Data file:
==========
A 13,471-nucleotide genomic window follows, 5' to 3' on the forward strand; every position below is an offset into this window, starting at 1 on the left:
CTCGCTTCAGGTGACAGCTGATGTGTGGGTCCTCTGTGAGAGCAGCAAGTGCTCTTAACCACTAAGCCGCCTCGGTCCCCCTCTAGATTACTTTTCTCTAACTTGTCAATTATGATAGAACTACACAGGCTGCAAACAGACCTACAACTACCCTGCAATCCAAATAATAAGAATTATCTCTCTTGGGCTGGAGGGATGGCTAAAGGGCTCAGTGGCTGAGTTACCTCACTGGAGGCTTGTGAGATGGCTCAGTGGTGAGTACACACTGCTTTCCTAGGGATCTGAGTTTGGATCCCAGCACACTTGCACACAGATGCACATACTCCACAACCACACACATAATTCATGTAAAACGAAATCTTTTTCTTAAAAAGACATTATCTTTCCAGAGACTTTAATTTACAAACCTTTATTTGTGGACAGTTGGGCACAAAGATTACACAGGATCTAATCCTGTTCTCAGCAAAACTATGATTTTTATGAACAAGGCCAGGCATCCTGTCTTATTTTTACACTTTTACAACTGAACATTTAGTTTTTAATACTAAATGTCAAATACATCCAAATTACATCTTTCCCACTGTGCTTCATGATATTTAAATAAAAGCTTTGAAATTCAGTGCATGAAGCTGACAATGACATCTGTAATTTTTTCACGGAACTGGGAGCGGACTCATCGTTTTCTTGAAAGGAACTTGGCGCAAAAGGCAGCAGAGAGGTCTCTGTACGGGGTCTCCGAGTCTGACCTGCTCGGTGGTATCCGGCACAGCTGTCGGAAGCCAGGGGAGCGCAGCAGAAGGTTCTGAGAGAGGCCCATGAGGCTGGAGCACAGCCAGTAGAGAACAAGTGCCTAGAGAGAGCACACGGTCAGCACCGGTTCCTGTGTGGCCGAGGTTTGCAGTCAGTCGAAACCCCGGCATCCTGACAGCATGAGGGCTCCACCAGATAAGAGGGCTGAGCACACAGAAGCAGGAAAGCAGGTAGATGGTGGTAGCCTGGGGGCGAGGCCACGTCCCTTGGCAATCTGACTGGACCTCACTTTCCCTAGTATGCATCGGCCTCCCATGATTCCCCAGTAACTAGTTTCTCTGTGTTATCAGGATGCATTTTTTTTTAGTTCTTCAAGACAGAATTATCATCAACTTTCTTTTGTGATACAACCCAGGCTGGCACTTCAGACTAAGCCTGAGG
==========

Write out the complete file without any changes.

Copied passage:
A 13,471-nucleotide genomic window follows, 5' to 3' on the forward strand; every position below is an offset into this window, starting at 1 on the left:
CTCGCTTCAGGTGACAGCTGATGTGTGGGTCCTCTGTGAGAGCAGCAAGTGCTCTTAACCACTAAGCCGCCTCGGTCCCCCTCTAGATTACTTTTCTCTAACTTGTCAATTATGATAGAACTACACAGGCTGCAAACAGACCTACAACTACCCTGCAATCCAAATAATAAGAATTATCTCTCTTGGGCTGGAGGGATGGCTAAAGGGCTCAGTGGCTGAGTTACCTCACTGGAGGCTTGTGAGATGGCTCAGTGGTGAGTACACACTGCTTTCCTAGGGATCTGAGTTTGGATCCCAGCACACTTGCACACAGATGCACATACTCCACAACCACACACATAATTCATGTAAAACGAAATCTTTTTCTTAAAAAGACATTATCTTTCCAGAGACTTTAATTTACAAACCTTTATTTGTGGACAGTTGGGCACAAAGATTACACAGGATCTAATCCTGTTCTCAGCAAAACTATGATTTTTATGAACAAGGCCAGGCATCCTGTCTTATTTTTACACTTTTACAACTGAACATTTAGTTTTTAATACTAAATGTCAAATACATCCAAATTACATCTTTCCCACTGTGCTTCATGATATTTAAATAAAAGCTTTGAAATTCAGTGCATGAAGCTGACAATGACATCTGTAATTTTTTCACGGAACTGGGAGCGGACTCATCGTTTTCTTGAAAGGAACTTGGCGCAAAAGGCAGCAGAGAGGTCTCTGTACGGGGTCTCCGAGTCTGACCTGCTCGGTGGTATCCGGCACAGCTGTCGGAAGCCAGGGGAGCGCAGCAGAAGGTTCTGAGAGAGGCCCATGAGGCTGGAGCACAGCCAGTAGAGAACAAGTGCCTAGAGAGAGCACACGGTCAGCACCGGTTCCTGTGTGGCCGAGGTTTGCAGTCAGTCGAAACCCCGGCATCCTGACAGCATGAGGGCTCCACCAGATAAGAGGGCTGAGCACACAGAAGCAGGAAAGCAGGTAGATGGTGGTAGCCTGGGGGCGAGGCCACGTCCCTTGGCAATCTGACTGGACCTCACTTTCCCTAGTATGCATCGGCCTCCCATGATTCCCCAGTAACTAGTTTCTCTGTGTTATCAGGATGCATTTTTTTTTAGTTCTTCAAGACAGAATTATCATCAACTTTCTTTTGTGATACAACCCAGGCTGGCACTTCAGACTAAGCCTGAGG